The series of essays by David Hume--"The Epicurean," "The Stoic," "The Platonist," and "The Sceptic" (1)--is relatively well known but has perhaps received less philosophical attention than it should receive. Fortunately, Robert McCarthy has recently considered these writings in an interesting paper, "The Sceptic's Ascent." (2) It is easy to become convinced that the essay series is by no means a marginal piece of Hume's work; on the contrary, reading these essays may lead us to appreciate some of the most fundamental aspects of Hume's conception of philosophy. (3) It is not my purpose here to question McCarthy's, or anyone else's, interpretation of the essays, since I have little to add to his presentation from a scholarly point of view. Hume is, for me, only a starting point for an investigation of the idea of "grounding" ethics (or, rather, the lack thereof). Hence, I intend to offer some to my mind interesting comparisons, recontextualizations and further developments that may highlight the relevance of Hume's views (and of McCarthy's interpretation of them) to some more recent discussions of the methodology and overall concerns of moral philosophy, or of the philosophical search for the good life.
Thus, even though my remarks will occasionally take us far away from Hume, they may serve as reminders of how certain Humean themes are well and alive in apparently non-Humean contexts. It is the position--or, better, attitude--that we find in "The Sceptic," in particular, that proves valuable in the comparative study I shall engage in; and it is McCarthy's reading of the four essays that brings this out nicely. Moreover, I should add that the present article does not, as such, constitute an argument for the (Humean) view that ethics cannot be metaphysically grounded. It is impossible to deal with various realistic construals of morality, or their anti-realistic denials, in the scope of a single article. (4) What I attempt to do is, rather, to reflect--finding help in Hume and some others--on the question of what kind of an issue the "grounding" or "foundation" of morality is. From the point of view of someone who refuses to share my conclusion, my reflections may seem question-begging. But such a charge would miss my basic point. I do not primarily think of philosophy as a project of demonstrating the truth of certain theses on the basis of indubitable premises. On the contrary, this essay purports to express a kind of metaphilosophical orientation in which skepticism, albeit in a Humean "mitigated" sense, has a guiding role to play--without any of the catastrophic results that opponents of skepticism (more traditionally conceived) have warned about. Indeed, the "skeptical" metaphilosophical way of looking at moral philosophy and its aims and concerns that I recommend should (I hope) lead us to a more human way of engaging in ethical thinking.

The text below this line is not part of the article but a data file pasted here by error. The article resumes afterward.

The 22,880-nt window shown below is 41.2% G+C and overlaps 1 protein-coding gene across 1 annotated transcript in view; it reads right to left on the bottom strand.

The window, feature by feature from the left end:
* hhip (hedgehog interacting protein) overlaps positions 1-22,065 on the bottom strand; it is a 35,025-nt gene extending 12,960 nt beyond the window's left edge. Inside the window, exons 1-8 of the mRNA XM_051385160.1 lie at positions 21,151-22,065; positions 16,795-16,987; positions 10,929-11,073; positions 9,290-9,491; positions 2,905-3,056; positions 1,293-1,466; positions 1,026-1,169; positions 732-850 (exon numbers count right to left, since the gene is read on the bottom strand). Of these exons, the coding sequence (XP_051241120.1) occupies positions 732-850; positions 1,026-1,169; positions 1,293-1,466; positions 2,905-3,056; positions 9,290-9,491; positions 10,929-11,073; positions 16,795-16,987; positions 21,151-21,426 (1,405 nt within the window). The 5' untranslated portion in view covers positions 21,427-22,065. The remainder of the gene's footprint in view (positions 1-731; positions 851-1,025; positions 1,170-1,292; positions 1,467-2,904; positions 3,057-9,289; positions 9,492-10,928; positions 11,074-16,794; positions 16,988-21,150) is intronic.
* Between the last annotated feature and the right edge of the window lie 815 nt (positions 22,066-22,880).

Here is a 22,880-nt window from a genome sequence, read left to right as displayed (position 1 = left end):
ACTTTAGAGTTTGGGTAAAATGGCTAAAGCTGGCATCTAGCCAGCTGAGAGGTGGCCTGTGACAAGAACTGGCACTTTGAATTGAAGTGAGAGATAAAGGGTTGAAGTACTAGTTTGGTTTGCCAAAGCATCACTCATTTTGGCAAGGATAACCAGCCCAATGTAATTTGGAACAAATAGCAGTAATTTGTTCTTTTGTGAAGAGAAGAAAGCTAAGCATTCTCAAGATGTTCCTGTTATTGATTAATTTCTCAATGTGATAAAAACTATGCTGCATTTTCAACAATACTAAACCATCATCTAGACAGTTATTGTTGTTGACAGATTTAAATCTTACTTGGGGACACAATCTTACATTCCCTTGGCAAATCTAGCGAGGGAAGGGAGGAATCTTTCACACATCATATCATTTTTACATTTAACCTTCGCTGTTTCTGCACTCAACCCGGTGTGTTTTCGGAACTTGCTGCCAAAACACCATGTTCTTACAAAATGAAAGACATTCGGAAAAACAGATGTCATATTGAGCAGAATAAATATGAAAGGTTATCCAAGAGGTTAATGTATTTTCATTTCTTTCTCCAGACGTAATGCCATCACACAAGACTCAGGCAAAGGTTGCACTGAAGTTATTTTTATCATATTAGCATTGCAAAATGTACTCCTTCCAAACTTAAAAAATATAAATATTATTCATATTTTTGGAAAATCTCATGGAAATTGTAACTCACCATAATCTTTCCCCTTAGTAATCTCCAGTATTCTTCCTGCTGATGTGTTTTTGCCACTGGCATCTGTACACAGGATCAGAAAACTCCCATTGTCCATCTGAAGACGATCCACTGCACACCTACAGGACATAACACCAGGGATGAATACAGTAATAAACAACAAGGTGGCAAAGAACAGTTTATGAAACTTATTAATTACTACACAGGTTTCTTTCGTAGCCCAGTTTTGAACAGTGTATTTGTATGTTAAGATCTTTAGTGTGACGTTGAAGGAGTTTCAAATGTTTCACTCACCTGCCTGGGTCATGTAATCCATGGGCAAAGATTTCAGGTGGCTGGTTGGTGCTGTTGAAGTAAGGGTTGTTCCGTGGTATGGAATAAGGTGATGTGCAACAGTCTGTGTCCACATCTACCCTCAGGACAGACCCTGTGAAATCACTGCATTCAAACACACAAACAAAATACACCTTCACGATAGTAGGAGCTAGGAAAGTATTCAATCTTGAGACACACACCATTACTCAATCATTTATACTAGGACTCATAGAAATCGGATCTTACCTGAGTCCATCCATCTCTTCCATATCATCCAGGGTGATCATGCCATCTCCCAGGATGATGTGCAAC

McCarthy notes that Hume's series of essays can be read as an "ascent" from "The Epicurean" through "The Stoic" and "The Platonist" up to "The Sceptic," but persuasively argues that the essays do not constitute an ascent in the ordinary sense of the word. The ultimate result is not any positive philosophical wisdom but a skeptical insight which urges us to philosophize not by aiming at rationally established ultimate truths but in a self-critical and reflexive manner, keeping our thought "in service of action" and ordinary life, to which we should return from our trip to philosophical heights in which "air is too thin to breath" and which are, therefore, too much for our merely human understanding. (5) McCarthy carefully explains how Hume first formulates and then criticizes the Epicurean's, the Stoic's and finally the Platonist's ethical views of life. He shows that the structure of the first three essays is similar: each begins with a problem, proposes a solution ("The Stoic" and "The Platonist" also reject the solution of the preceding essays), and ends up with the limits of the proposed solution. Thus, we can discern an ascent, a single "story of human development from simple natural pleasures to the rarified pleasures of mind and spirit" in the first three pieces; we are "drawn ever upward, from the base physical desire of the Epicurean through the active virtue of the stoic to the sophisticated wisdom of the Platonist." (6) But the ascent turns into a circle as soon as we realize that the Epicurean rejects the Platonist's ideal of contemplation as "artificial happiness." (7) Thus, we move on to the fourth and final essay, in order to find something quite different.
Comparing Hume's "skepticism" with Wittgensteinian and pragmatist moral philosophy
McCarthy perceptively summarizes what Hume tries to say in "The Sceptic" as follows: